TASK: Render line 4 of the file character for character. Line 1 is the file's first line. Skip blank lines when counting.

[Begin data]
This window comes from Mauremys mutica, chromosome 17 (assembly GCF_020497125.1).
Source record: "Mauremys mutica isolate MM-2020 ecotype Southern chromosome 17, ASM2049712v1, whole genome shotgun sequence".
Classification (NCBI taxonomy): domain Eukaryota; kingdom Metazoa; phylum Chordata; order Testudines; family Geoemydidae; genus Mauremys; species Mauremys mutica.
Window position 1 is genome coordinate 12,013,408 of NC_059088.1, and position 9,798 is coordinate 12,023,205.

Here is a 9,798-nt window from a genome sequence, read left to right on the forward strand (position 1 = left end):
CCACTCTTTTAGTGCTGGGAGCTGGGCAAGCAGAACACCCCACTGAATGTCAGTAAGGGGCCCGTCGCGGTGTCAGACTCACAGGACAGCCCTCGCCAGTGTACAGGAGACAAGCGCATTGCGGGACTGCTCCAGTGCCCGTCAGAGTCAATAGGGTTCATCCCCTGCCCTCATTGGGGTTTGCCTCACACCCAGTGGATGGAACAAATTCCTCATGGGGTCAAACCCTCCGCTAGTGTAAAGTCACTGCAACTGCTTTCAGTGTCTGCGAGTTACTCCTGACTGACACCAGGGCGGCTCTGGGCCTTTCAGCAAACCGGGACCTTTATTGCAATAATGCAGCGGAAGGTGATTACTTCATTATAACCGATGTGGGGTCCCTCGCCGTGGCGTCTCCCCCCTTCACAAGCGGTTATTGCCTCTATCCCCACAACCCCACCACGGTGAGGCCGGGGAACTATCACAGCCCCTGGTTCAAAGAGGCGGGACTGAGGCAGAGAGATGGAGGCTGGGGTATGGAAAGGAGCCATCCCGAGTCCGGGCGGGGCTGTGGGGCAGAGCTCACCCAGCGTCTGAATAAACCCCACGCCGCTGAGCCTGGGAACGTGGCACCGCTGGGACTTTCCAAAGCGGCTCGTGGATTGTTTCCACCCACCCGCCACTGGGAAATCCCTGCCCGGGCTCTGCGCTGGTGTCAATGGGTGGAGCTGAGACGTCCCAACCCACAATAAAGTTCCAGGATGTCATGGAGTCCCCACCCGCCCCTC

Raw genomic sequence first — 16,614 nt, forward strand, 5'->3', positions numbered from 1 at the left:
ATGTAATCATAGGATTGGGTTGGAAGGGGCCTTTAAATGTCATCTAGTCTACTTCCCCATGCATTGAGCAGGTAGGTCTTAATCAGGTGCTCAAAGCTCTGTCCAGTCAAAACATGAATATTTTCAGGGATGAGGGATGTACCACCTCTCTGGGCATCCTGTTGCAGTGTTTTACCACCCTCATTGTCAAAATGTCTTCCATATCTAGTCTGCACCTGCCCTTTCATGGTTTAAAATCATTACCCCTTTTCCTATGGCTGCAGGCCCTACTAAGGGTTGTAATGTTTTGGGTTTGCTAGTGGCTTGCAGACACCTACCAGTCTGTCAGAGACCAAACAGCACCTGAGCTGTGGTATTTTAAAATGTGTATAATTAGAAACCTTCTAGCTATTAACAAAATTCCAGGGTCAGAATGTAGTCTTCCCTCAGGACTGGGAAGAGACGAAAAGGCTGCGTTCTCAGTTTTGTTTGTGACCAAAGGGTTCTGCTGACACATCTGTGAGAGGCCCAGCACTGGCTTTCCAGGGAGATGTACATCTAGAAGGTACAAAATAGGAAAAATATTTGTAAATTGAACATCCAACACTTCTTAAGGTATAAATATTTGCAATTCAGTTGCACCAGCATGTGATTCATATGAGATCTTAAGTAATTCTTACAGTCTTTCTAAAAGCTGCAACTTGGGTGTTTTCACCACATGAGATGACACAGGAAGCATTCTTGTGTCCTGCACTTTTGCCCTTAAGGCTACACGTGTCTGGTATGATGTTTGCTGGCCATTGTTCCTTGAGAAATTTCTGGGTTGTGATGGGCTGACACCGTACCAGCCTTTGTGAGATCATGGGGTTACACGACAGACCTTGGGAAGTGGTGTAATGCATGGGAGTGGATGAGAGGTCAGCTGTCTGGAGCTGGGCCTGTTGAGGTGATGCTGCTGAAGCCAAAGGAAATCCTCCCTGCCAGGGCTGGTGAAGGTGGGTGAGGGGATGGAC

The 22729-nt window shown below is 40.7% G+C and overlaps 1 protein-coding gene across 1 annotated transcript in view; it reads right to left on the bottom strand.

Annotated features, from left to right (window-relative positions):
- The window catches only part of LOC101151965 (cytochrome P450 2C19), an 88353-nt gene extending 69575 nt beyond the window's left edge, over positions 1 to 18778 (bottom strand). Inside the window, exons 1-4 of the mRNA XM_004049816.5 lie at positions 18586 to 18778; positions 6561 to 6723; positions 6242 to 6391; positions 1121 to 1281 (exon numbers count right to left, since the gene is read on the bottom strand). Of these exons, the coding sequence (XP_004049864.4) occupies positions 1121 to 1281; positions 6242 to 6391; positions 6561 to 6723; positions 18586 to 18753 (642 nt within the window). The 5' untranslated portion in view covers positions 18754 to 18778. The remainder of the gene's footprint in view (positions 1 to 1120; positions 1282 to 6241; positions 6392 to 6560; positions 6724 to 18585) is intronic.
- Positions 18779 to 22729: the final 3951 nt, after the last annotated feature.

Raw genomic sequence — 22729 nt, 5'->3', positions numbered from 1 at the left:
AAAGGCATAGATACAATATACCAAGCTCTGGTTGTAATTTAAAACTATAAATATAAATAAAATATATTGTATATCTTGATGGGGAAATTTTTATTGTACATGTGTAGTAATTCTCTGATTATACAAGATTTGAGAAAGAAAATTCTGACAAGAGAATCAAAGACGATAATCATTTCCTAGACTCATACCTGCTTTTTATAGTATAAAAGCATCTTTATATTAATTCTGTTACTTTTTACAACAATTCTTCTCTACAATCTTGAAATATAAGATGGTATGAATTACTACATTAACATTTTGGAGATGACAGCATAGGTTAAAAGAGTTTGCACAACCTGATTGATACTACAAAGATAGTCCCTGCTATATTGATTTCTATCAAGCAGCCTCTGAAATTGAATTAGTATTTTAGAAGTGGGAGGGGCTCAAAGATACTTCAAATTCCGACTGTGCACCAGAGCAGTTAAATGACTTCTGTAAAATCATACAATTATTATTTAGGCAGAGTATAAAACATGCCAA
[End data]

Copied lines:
Window position 1 is genome coordinate 12,013,408 of NC_059088.1, and position 9,798 is coordinate 12,023,205.